BERLIN – French presidential candidate Emmanuel Macron pledged strong commitment to European unity and said that France needs to restore its economic credibility as he presented his plans to German leaders on Thursday.
Macron, an independent centrist, met conservative Chancellor Angela Merkel in Berlin a day after the Netherlands’ prime minister handily defeated anti-Islam firebrand Geert Wilders in the Dutch election.
While cautious about drawing parallels with France, Macron said the outcome shows that “you can defeat the extremes.”
The former economy minister, who has no party, is favored to be one of the top finishers in the first round of France’s presidential election and to face far-right National Front leader Marine Le Pen in a May 7 runoff.
Macron insisted “the European agenda” must be part of domestic political debate, and that “Europe is what protects us today against new risks.”
“If you’re a timid European, you’re already a defeated European,” he said.
After meeting Merkel and her center-left deputy, Foreign Minister Sigmar Gabriel, Macron told reporters he talked about “my willingness to reform our labor market, to reform our vocational training system, to reform our education and to have a sensible fiscal consolidation and investment package.”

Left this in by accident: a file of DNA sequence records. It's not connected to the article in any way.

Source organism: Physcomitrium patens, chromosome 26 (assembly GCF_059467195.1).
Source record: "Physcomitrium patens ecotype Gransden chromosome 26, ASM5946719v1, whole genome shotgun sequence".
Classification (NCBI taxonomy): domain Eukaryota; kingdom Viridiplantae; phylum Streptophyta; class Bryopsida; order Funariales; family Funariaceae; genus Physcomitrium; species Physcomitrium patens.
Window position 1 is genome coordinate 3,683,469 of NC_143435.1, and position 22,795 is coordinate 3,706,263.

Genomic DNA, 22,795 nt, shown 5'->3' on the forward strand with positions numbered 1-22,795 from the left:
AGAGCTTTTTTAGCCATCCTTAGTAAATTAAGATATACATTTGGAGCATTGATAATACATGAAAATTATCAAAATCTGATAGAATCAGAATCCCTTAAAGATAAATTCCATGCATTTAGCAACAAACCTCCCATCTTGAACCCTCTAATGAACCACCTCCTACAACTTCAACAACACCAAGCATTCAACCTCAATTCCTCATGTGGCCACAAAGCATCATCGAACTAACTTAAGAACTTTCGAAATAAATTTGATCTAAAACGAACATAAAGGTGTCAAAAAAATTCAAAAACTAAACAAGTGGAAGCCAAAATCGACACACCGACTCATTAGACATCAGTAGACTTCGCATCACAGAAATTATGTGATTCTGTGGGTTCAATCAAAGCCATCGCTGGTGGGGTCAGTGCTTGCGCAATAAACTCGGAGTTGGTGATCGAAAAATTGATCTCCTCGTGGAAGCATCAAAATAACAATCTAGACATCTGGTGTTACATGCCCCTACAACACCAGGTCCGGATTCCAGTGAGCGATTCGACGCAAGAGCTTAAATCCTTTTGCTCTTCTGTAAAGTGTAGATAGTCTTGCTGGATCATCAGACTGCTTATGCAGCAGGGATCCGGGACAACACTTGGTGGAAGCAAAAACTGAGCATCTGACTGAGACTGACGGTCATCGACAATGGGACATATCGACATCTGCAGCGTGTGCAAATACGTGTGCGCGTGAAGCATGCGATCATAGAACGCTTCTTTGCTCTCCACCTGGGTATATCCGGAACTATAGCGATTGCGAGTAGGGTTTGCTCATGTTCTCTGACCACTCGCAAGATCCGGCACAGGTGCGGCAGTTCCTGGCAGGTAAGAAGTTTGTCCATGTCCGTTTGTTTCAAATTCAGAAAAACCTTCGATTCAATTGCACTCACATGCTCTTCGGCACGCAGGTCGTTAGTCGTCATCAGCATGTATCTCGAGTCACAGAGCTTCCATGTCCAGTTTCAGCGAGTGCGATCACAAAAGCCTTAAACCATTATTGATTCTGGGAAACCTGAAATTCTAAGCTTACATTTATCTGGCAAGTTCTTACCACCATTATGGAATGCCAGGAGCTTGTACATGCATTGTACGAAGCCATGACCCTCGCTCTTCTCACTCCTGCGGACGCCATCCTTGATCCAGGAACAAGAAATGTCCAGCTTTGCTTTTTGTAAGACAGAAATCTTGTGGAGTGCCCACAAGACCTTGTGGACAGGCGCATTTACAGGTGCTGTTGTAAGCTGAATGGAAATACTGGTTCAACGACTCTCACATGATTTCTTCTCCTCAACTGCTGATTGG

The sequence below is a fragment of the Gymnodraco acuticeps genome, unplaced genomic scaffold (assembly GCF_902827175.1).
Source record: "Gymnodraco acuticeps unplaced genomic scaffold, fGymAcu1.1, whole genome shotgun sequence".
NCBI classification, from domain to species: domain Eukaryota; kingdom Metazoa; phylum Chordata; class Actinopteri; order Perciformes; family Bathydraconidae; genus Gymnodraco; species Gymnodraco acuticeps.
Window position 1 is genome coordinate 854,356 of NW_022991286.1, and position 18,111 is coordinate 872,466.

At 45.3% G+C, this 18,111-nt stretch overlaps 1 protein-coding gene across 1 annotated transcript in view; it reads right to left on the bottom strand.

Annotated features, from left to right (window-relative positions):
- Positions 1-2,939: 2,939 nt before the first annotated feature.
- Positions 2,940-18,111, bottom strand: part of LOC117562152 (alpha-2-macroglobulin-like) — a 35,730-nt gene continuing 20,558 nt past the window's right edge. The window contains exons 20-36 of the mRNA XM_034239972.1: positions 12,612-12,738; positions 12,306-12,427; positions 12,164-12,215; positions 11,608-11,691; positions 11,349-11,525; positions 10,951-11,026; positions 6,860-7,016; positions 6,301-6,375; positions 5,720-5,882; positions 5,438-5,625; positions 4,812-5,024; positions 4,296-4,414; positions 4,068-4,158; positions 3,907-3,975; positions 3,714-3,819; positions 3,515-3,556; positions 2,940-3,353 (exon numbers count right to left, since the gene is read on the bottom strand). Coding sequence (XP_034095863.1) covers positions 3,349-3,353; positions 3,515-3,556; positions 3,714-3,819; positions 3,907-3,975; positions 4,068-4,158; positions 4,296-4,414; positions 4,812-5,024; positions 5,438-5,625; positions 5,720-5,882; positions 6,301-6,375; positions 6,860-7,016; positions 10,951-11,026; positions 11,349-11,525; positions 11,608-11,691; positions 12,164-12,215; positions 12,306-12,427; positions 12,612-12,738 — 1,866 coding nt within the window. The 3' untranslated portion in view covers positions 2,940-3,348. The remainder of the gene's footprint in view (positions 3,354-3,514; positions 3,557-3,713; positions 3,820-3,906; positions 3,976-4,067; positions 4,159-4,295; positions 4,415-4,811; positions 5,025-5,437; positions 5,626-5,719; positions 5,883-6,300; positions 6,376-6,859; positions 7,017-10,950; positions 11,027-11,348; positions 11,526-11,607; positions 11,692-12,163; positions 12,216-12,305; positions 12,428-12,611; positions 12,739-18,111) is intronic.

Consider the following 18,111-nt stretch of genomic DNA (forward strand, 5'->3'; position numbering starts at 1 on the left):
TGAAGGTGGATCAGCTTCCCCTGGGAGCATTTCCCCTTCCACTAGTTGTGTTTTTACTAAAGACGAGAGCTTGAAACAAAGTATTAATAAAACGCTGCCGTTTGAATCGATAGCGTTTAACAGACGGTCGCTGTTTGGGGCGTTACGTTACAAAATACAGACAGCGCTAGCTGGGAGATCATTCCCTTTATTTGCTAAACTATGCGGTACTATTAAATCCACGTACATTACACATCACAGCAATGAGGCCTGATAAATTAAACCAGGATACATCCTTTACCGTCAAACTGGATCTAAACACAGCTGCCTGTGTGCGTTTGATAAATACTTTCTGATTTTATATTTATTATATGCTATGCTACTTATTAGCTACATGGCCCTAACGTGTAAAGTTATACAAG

Macron also endorsed efforts to increase investment in the 19-country eurozone. Germany and France are leading members, although France has increasingly trailed Germany as an economic power in recent years.
Merkel has often been accused of focusing too much on austerity in Europe, including to some extent by Gabriel’s Social Democrats — her traditional rivals but current coalition partners.
Gabriel said that Macron appears to be “the only presidential candidate in France who is on a clear and unequivocal course for Europe.”
The candidate called for a “new Franco-German deal” that would involve “much more structured cooperation” on investment, on European border security, and on defense issues — in particular in the Middle East and Africa.”
He said that would allow the whole European Union to advance.
“I am not at all naive — I think you can win an election today by defending Europe,” he said.
Francois Fillon, Macron’s struggling conservative rival, previously met Merkel in Berlin.
German government spokeswoman Ulrike Demmer said last week that “it is obvious that there are barely any similarities” between the chancellor’s policies and those of Le Pen’s National Front.